Green Line (Israel)

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1955 United Nations map showing the Armistice Agreements, with original map reference points ("MR") on the Palestine grid referenced in the respective agreements.
Israel's 1949 Green Line (dark green) and demilitarized zones (teal)

The Green Line or 1949 Armistice border[1] is the demarcation line set out in the 1949 Armistice Agreements between the armies of Israel and those of its neighbors (Egypt, Jordan, Lebanon and Syria) after the 1948 Arab–Israeli War. It served as the de facto borders of the State of Israel from 1949 until the Six-Day War in 1967, and continues to represent Israel’s internationally recognized borders with the two Palestinian territories: the West Bank and the Gaza Strip.[2][3]

The Green Line was intended as a demarcation line rather than a permanent border. The 1949 Armistice Agreements were clear (at Arab insistence)[4] that they were not creating permanent borders. The Egyptian–Israeli agreement, for example, stated that "the Armistice Demarcation Line is not to be construed in any sense as a political or territorial boundary, and is delineated without prejudice to rights, claims and positions of either Party to the Armistice as regards ultimate settlement of the Palestine question."[5] Similar provisions are contained in the Armistice Agreements with Jordan and Syria. The Agreement with Lebanon contained no such provisions, and was treated as the international border between Israel and Lebanon, stipulating only that forces would be withdrawn to the Israel–Lebanon border.

The Green Line is often referred to as the "pre-1967 borders" or the "1967 borders" by many international bodies and national leaders, including former United States president Barack Obama,[6] Palestinian president Mahmoud Abbas,[7] the United Nations (UN) in informal texts,[8] and in the text of UN General Assembly resolutions.[9] The name comes from the green ink used to draw the line on the map during armistice talks.[10] After the Six-Day War, the territories captured by Israel beyond the Green Line came to be designated as East Jerusalem, the West Bank, the Gaza Strip, and the Golan Heights. These territories are often referred to as Israeli-occupied territories. The Sinai Peninsula, which was also captured at that time, has since been returned to Egypt as part of the 1979 peace treaty.


A border sign in Jerusalem, 1951; in the background: Tower of David

The Green Line refers to the demarcation lines, rather than permanent borders, between Israeli forces and those of its neighbors.[4] All movement across the demarcation lines was banned and monitored by the United Nations Truce Supervision Organization. Most commonly, the term was applied to the boundary between Jordan-controlled Jerusalem and the West Bank and Israel. The drawing of the Green Line superseded entirely the partition lines proposed and voted on by the United Nations in the Partition Plan of 1947 and which Israel had accepted in the Israeli Declaration of Independence. The Palestinian and Arab leaders had repeatedly rejected any permanent partition of Mandatory Palestine.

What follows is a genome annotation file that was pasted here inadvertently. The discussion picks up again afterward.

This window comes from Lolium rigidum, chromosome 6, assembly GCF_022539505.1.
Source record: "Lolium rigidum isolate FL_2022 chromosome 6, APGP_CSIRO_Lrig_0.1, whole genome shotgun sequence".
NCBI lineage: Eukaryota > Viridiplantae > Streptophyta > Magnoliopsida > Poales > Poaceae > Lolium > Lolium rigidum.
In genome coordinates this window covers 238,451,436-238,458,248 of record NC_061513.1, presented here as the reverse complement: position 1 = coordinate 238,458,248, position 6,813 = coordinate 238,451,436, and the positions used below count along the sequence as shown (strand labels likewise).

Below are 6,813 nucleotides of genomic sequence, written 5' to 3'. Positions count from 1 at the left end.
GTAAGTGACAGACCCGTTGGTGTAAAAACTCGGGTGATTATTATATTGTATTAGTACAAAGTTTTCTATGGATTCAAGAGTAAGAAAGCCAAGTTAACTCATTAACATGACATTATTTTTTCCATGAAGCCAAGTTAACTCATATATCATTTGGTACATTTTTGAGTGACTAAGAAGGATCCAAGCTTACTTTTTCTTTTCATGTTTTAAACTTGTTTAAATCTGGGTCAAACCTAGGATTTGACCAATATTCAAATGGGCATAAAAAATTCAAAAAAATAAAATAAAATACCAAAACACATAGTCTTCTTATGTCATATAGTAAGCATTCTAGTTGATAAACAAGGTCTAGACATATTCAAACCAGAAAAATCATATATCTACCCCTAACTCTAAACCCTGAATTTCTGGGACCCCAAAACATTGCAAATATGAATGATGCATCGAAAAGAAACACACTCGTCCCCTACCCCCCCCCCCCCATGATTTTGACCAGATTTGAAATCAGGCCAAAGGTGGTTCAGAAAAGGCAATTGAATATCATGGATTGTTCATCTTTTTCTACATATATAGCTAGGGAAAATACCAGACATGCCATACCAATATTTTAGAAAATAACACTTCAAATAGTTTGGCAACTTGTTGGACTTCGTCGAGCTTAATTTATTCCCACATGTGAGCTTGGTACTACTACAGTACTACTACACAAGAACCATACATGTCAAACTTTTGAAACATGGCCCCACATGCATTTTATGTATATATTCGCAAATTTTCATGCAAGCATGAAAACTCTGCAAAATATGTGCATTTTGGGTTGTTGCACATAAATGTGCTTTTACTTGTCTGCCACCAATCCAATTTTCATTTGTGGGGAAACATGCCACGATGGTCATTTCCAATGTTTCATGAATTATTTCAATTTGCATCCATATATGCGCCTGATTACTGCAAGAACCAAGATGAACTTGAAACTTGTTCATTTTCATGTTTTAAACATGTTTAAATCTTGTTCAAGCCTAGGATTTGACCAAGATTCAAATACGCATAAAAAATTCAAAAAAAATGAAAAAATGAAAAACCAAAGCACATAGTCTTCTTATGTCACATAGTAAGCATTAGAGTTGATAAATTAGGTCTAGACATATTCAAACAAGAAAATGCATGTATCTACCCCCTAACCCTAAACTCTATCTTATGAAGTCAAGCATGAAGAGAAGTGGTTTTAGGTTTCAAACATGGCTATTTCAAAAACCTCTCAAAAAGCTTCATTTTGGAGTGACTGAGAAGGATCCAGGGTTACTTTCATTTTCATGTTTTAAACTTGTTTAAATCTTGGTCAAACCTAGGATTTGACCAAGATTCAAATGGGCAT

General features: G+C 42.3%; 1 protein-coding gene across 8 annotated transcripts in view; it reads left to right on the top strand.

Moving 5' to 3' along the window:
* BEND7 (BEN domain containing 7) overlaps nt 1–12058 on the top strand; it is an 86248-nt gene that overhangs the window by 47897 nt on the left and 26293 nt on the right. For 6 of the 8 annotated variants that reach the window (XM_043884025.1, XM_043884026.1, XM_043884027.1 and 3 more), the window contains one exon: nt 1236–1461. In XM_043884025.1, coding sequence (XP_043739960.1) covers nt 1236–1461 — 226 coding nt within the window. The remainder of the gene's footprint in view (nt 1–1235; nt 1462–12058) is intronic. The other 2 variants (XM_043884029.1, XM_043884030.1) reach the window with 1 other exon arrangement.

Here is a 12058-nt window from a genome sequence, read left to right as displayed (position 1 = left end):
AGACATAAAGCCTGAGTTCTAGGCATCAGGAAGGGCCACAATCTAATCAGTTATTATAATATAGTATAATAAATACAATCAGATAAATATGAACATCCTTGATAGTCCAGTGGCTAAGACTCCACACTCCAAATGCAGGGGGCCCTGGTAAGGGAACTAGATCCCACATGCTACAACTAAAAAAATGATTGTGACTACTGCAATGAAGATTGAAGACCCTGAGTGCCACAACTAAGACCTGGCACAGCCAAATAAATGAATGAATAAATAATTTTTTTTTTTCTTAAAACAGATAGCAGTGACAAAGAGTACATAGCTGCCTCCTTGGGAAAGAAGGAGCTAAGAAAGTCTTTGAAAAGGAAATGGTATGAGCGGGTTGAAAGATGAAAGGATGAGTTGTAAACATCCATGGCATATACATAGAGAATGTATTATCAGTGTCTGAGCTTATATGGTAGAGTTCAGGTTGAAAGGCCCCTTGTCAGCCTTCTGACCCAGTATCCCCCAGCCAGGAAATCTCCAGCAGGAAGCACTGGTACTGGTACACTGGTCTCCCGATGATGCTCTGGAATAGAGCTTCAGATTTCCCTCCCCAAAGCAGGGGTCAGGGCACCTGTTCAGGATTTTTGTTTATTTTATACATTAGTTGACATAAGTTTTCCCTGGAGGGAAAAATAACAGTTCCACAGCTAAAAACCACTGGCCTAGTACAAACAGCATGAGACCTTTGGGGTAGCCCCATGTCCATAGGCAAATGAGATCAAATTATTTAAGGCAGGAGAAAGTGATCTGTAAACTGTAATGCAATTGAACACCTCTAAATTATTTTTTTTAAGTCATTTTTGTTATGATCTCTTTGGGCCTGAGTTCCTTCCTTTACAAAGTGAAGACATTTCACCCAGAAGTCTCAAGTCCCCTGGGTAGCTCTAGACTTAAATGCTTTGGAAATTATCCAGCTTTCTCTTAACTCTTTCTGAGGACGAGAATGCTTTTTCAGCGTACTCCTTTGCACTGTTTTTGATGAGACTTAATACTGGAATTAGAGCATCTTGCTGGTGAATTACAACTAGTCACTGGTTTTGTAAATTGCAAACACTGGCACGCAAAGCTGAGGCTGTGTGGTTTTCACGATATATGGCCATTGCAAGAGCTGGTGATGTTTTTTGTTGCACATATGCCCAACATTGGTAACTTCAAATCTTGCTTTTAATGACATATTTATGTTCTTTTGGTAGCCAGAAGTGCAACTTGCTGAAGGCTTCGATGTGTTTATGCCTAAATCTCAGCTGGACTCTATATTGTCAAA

In 1967, after Israel seized all the territories, other than the Emirate of Transjordan, of the former Mandatory Palestine, as well as other territories, the demarcation lines became militarily irrelevant, and the status of the Green Line became uncertain.

Although Israel has always formally argued that the Green Line has no legal significance, the Green Line continued to have political, legal and administrative significance. Israel regarded the territories beyond the Green Line, unlike those within the Green Line, as occupied territories, and they were not incorporated into Israeli political and civilian administrative systems. The territories beyond the Green Line were administered by the Israeli military or later also by the Palestinian Authority.[11][12] Citizenship by residence, for example, was determined with reference to the Green Line, as well as a person's refugee status.

The extension of the municipal boundary of Jerusalem in 1980 was an exception to this position. Although Jerusalem was a part of territory beyond the Green Line that was ruled by Jordan until 1967, Israel declared Jerusalem "complete and united" as the capital of Israel according to the 1980 Basic Jerusalem Law.[13][14] This claim has not been recognised by any country or by the United Nations (UN) Security Council.[13][14] A notional Green Line continues to divide Jerusalem at the boundary of East Jerusalem.

The Golan Heights are another exception, having been informally incorporated by Israel with the 1981 Golan Heights Law. The UN Security Council declared this to be null and without any international legal effect.[15]


The sections of the Green Line that delineate the boundaries between Israel, the West Bank and Gaza run through heavily populated regions. The Line corresponds to the military front of the 1948 War, and while the considerations dictating its placement were primarily military, it soon became clear that in many places it divided towns and villages, and separated farmers from their fields. Consequently, the Green Line underwent various slight adjustments, and special arrangements were made for limited movement in certain areas.[16]

Jerusalem was divided in half, into East and West Jerusalem. The village of Barta'a, partially due to errors on the map, was left with one third of its area on the Israeli side and two thirds outside of it. Kibbutz Ramat Rachel was left almost entirely outside the Israeli side of the Green Line.[16]

According to Avi Shlaim, in March 1949 as the Iraqi forces withdrew and handed over their positions to the Jordanian legion, Israel carried out Operation Shin-Tav-Shin which allowed Israel to renegotiate the ceasefire line in the Wadi Ara area of the northern West Bank in a secret agreement that was incorporated into the General Armistice Agreement. The Green Line was redrawn in blue ink on the southern map to give the impression that a movement in the green line had been made.[17]

Jewish population

Barbed wire separating East and West Jerusalem at Mandelbaum Gate

During the war in 1947–48, Jews residing east of what subsequently became the Line, including the Jewish Quarter of the Old City, were taken prisoner by the Jordanians. All but a few of the Gush Etzion defenders were massacred. The prisoners were returned to Israel after the war.[11] On July 8, 1948, the Jewish inhabitants of Kfar Darom and Naharayim were evacuated by Israel due to military pressure by Egypt and Jordan. Israel also withdrew from villages in the Lebanese Upper Galilee, whereas Syria withdrew from Mishmar HaYarden.